The results should benefit dental hygiene as a whole. How effective is the ADHA in representing hygiene to legislators and in protecting the interests of hygiene in general? The answer is mixed. While in some states small chunks of battle ground have been gained, it appears that we are losing the overall war. In most states, the very ground we stand on is being taken from right under our noses. As dentistry's profits are squeezed, dental hygiene salaries will always be a target.
Since the ADHA has its problems, is there anyone else out there looking out for dental hygiene?
In a word, no. There is no other organization concerned with legislation supporting independence and access to care for hygienists. There is no other organization questioning preceptorship, loosening direct supervision requirements, working on direct Medicaid reimbursement, allowing anesthesia, insisting on a hygiene voice on state dental boards across the country, and examining what the future of dental hygiene could become.
If we don't have "someone out there" looking out for the interests of dental hygiene as a profession, you can bet "someone else is out there" ready to sacrifice dental hygiene as we know it to satisfy their own interests. We know there are organizations out there working against hygiene as a whole with more money to fight their causes.
Our very profession is on the line if someone doesn't speak up for us. So, if the ADHA is the only one in town looking out for our profession, then why don't more of us join?
"It's too expensive."
Compared to what? To pay national dues, it would be the equivalent of the average hygienist working one day a year. How many of us would give up one day of practice to help the unserved dental population? How many of us give up one day of work to go into the local school to give oral hygiene instruction? How many of us give up one day to attend continuing education? Unless we support the organization, there may not be a job to go to, or at least not at the level of compensation we deserve.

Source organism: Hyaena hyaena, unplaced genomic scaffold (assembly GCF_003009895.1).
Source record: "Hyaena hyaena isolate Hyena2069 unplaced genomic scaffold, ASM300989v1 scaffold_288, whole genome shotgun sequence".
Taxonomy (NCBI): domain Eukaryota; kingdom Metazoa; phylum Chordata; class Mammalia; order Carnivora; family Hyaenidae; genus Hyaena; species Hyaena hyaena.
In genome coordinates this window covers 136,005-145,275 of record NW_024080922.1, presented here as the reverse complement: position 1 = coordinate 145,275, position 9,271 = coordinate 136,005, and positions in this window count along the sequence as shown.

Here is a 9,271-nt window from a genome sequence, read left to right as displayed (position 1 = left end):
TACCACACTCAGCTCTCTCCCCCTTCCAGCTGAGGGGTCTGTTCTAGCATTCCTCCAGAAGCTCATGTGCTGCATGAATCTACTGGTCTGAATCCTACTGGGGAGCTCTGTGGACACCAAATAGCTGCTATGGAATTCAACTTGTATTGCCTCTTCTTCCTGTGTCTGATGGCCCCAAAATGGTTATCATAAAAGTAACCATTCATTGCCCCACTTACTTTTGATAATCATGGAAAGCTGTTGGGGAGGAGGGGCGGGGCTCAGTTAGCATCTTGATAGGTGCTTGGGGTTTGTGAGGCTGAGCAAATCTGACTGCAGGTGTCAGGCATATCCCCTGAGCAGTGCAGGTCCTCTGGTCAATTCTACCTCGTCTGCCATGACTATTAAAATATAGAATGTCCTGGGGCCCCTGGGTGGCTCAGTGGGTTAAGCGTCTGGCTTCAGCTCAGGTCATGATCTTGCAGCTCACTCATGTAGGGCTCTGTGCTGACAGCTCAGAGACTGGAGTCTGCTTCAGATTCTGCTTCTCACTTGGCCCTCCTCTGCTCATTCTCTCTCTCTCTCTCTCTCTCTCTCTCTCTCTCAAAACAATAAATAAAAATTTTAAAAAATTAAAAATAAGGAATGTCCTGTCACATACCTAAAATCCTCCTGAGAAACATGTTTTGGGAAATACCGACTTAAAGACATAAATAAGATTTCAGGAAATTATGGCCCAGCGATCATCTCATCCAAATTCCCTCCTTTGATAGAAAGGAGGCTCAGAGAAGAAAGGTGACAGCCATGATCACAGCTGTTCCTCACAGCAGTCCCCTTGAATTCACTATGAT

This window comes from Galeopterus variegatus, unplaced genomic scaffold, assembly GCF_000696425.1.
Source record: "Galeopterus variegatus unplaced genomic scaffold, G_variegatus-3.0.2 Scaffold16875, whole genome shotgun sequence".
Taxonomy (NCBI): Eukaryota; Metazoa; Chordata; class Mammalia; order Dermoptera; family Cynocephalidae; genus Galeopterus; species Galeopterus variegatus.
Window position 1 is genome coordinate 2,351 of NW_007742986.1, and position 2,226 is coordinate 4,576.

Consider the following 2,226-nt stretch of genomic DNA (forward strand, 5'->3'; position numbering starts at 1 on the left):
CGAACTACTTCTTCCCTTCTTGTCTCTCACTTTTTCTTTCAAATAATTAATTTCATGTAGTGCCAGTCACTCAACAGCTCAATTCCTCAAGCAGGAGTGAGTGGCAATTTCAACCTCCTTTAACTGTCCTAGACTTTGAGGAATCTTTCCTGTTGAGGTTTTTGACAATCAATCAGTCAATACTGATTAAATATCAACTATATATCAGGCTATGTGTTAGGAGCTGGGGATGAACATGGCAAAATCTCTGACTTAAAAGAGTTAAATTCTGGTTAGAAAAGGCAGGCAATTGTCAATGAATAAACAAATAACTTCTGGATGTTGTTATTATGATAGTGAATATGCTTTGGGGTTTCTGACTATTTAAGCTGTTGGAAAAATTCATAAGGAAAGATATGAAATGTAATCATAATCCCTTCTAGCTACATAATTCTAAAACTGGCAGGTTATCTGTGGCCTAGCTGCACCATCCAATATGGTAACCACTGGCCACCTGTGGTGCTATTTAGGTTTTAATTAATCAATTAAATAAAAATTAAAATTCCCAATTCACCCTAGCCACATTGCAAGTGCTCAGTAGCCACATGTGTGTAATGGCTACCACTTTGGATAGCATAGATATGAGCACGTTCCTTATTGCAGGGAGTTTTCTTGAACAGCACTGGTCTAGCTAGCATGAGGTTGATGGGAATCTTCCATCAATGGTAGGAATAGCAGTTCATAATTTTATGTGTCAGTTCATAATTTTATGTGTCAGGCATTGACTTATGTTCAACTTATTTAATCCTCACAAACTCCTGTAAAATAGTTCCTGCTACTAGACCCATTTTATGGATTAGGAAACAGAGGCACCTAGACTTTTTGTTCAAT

"It's too political."
Politics are a way of life. It's the process of how things get done. If you don't like politics, what better reason to join and let someone else do your politicking for you! Some hygienists feel that they do nothing but fight the dental association. Unfortunately, the dental association has shown they are there to protect the profession and income of dentists, not the dental profession community as a whole. It's naive to think that the ADA has the best interests of anyone but dentists at heart. It's true that the ADHA often appears to be just reacting to the latest bad news the ADA is handing out, but there is no doubt the ADA is active, well funded, well staffed, and looking for ways to get what they want.
"What's in it for me"
If we can't perceive the benefit in a personal, tangible way, we don't see the value of it. Are we really so self-centered? I don't think so. Too many of us sacrifice for our spouses, children, parents, and friends. I think giving to others is the epitome of hygiene.
We heal with our hands, for heaven's sake. We sometimes sacrifice our comfort and pieces of our body to perform our job: back and neck injuries, carpal tunnel, etc. Talk about selfless! All for a paycheck? Never. There's more to it than that for most of us.
The issue boils down to commitment to the profession. Taking personal responsibility for the profession and the welfare of our patients is the main reason to support ADHA. Too many of us want to take the easy way out. Until we are proud enough to take responsibility of our own success we will continue to be driven by fear, secrets and negative energy. We need, more than ever, to band together and protect what we have now.
The only option is to join the ADHA and stand firm while there is still time and ground to be held. It's that important.
Cathleen Terhune Alty, RDH, is a frequent contributor of articles to RDH magazine. She is based in Clarkston, Mich.